Thank you, Mr. Deputy Speaker, Sir. The objective of the early oil pilot scheme was to provide important technical data on our field development plan, test the marketability of the crude oil and establish logistical infrastructure, including reinforcing and strengthening the bridges that cargo lorries were to use. All these was to enable the national Government and county government gain the necessary experience. You will appreciate that we were preparing the country to go to the market. One of the things that Hon. Members will appreciate is that the initial phase of the project can be expensive. It is because the objective was to ensure that there was seamless facilities are ready to market the oil. This was to an extent where the product could have been overstored. The storage had to be paid for in terms of holding the product in the KPRL, Turkana County oil fields and building the tank farms. Looking at the cost of any business when you go into business, you do not expect to make profit in the first two or three years because those are the years of investment. Mr. Deputy Speaker, Sir, I do not expect that this will be the obtaining position when we bring a comprehensive development report. The report will inform this House and the country on the profitability of the project in full financial closure and develop the oil fields. It will cost us Kshs3.4 billion to develop the whole infrastructural set up before production. It will also include the quantity and revenue that we will get after selling the product. Mr. Deputy Speaker, Sir, we will be advising this House and the country that it is a profitable business to go to. This was an experiment to prepare the country for oil. It was an early oil pilot scheme to prepare the infrastructure, ourselves and the capacity of our people in terms of county preparedness. The bridges also needed to be reinforced because not even one lorry could pass through. More importantly, from the economics of transporting crude oil, it would not make sense to transport crude oil by road. Through the Field Development Plan (FDP),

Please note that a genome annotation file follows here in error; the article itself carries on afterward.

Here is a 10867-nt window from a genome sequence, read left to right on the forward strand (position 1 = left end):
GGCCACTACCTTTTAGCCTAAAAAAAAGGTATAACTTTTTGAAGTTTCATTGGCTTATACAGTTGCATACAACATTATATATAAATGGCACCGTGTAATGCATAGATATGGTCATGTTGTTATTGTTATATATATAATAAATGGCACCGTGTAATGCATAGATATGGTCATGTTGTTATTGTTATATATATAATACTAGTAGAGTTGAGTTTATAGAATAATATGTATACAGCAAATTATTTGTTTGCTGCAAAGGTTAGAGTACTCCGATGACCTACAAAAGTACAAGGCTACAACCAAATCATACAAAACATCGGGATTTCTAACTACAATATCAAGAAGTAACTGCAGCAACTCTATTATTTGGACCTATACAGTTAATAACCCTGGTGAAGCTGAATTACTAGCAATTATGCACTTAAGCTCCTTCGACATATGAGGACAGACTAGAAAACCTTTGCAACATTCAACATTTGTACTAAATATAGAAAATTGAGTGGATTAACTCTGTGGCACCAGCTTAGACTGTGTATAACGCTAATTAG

we will need to confirm the economic commerciality of building a pipeline and a refinery. That report will come to this House. We have also checked the real detailed cost in a report done by an independent auditor. I have a report of 38 pages, which I did not table in this House. The report gives us all the details of the cost accrued to give us the negative number for the two cargos that were exported. It totaled to 414,777 barrels. As the Cabinet Secretary for Energy and Petroleum, we will submit the full FDP report to confirm the economic commerciality and technical viability of building infrastructure and taking our product to market. As we are seeing in the early oil project scheme report, the situation is that we were meant to achieve the objectives I have highlighted.
We are done with Sen. Lomenen. Let us proceed to other supplementary questions, one each. Sen. (Dr.) Murango, proceed.
Asante sana, Bw. Naibu Spika. Sio kila siku tunakuwa na Waziri wa Kawi katika Bunge la Seneti. Pia ninaelewa kwamba ninafaa kuuliza swali lingine kutokana na swali asili ambalo Sen. Lomenen aliuliza. Hata hivyo, umuhimu wa sabuni ni povu. Kama Seneta wa Kaunti ya Kirinyaga, kuna masuala ambayo ninafaa kusema. Hata kama sio maswali, mambo hayo yatamwezesha Waziri wa Kawi kwenda na taarifa. Bw. Naibu Spika, ninaomba uniruhusu niseme jambo moja. Nitakuwa sifai kama sitamwambia Waziri kuwa, kuna watu kutoka Kaunti ya Kirinyaga, sehemu ya Gathigiriri, ambao wamekaa miezi mitatu bila stima. Sitakuwa na maana katika Bunge hili, iwapo sitasema Rwama Factory na Muthigiini hawana stima kwa miezi miwili. Sitakuwa na maana kama sitasema watu wa Kagio na Rwang’ondu wanapata huduma za stima kutoka Kenya Power (KP).
Sen. (Dr.) Murango, akili ya Waziri imeelekea Kaunti ya Turkana. Kwanza tungepata maswali yanayohusu Kaunti ya Turkana na mafuta halafu baadaye, nitakuruhusu uulize swali la stima na mambo mengine. Hivi sasa, nitasikiza swali kutoka kwa Sen. Chute.
Bw. Naibu Spika, nikimalizia nilikuwa niko na swali kuhusu Kaunti ya Turkana.
Ni sawa, malizia maswali yako na masuala ya Kaunti ya Turkana.